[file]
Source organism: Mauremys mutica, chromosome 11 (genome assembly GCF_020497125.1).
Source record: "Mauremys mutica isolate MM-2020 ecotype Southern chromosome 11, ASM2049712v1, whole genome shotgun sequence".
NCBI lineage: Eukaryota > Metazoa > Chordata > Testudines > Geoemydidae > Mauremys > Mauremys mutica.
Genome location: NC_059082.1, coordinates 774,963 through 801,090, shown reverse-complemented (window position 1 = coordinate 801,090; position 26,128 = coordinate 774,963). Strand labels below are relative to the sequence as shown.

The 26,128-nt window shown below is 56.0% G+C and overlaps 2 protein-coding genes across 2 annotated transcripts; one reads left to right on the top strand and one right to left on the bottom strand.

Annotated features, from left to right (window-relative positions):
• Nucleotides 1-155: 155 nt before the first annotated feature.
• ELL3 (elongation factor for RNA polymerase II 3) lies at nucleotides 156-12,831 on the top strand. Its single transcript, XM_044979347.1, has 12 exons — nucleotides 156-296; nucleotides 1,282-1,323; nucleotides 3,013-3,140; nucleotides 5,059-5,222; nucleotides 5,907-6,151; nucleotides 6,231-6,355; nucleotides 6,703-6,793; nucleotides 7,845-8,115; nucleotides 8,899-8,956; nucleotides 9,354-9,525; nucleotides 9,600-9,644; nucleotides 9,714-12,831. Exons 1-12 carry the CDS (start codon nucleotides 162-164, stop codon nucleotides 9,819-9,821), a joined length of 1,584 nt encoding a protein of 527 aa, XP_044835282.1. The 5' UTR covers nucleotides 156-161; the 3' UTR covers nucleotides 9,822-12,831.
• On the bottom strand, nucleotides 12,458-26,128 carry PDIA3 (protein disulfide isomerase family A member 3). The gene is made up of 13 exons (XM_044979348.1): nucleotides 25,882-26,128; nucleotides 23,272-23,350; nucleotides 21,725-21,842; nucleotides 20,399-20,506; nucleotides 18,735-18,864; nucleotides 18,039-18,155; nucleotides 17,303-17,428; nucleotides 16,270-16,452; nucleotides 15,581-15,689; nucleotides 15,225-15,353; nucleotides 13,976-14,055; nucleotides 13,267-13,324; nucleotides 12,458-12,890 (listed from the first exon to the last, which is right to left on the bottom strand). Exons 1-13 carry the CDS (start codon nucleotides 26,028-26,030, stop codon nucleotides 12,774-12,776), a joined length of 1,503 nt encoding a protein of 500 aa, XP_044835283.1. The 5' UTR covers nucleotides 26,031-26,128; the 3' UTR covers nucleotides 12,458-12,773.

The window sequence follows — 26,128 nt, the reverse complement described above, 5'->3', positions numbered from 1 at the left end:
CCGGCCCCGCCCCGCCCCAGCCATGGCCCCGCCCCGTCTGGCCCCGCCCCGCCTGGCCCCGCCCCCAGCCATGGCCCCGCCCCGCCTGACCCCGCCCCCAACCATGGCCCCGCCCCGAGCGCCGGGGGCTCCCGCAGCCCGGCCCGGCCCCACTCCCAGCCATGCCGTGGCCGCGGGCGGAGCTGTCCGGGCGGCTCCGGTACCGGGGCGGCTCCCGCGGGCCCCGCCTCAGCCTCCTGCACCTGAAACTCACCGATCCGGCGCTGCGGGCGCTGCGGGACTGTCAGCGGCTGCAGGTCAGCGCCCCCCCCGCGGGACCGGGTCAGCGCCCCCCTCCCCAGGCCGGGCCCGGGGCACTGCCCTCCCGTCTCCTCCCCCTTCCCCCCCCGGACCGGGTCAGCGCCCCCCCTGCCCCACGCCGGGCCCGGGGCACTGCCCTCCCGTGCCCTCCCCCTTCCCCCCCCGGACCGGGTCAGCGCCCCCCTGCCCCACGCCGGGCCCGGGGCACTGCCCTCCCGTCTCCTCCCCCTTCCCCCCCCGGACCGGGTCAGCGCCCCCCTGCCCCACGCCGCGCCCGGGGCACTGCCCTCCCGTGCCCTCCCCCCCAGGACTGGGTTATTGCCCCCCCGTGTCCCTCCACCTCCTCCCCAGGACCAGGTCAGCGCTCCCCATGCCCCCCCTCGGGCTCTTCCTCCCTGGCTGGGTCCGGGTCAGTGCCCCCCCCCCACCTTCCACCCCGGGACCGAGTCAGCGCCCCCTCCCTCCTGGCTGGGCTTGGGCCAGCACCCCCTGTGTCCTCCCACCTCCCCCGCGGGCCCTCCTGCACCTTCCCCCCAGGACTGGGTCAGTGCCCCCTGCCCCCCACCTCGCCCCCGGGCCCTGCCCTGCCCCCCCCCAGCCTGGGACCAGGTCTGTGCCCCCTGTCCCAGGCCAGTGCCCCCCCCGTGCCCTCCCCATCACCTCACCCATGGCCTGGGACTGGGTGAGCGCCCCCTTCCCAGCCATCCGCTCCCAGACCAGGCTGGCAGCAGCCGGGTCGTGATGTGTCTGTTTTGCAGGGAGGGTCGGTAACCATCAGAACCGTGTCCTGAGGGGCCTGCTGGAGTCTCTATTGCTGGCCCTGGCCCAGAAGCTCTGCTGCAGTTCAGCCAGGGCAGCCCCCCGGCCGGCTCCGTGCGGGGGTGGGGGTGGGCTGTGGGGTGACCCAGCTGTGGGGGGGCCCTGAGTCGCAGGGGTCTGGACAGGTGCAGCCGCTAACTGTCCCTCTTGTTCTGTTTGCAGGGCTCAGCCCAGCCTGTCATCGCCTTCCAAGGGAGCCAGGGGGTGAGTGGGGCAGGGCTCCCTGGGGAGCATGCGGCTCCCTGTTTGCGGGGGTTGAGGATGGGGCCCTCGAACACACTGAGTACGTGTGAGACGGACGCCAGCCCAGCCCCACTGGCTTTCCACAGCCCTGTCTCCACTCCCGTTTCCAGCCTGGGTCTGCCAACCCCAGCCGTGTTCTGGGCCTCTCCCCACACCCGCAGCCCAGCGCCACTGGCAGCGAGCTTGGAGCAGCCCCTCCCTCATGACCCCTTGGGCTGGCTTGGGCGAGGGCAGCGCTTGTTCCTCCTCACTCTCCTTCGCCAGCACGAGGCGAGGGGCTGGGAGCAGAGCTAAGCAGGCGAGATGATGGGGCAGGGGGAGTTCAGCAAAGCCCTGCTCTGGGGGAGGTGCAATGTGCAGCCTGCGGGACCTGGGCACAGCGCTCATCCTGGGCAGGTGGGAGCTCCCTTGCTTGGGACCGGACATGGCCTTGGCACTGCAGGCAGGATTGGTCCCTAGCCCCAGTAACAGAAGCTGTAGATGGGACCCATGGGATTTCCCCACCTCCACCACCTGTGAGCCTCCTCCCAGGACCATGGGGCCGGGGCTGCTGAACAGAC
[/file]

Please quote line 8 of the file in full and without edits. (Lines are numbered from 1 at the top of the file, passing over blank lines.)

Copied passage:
• ELL3 (elongation factor for RNA polymerase II 3) lies at nucleotides 156-12,831 on the top strand. Its single transcript, XM_044979347.1, has 12 exons — nucleotides 156-296; nucleotides 1,282-1,323; nucleotides 3,013-3,140; nucleotides 5,059-5,222; nucleotides 5,907-6,151; nucleotides 6,231-6,355; nucleotides 6,703-6,793; nucleotides 7,845-8,115; nucleotides 8,899-8,956; nucleotides 9,354-9,525; nucleotides 9,600-9,644; nucleotides 9,714-12,831. Exons 1-12 carry the CDS (start codon nucleotides 162-164, stop codon nucleotides 9,819-9,821), a joined length of 1,584 nt encoding a protein of 527 aa, XP_044835282.1. The 5' UTR covers nucleotides 156-161; the 3' UTR covers nucleotides 9,822-12,831.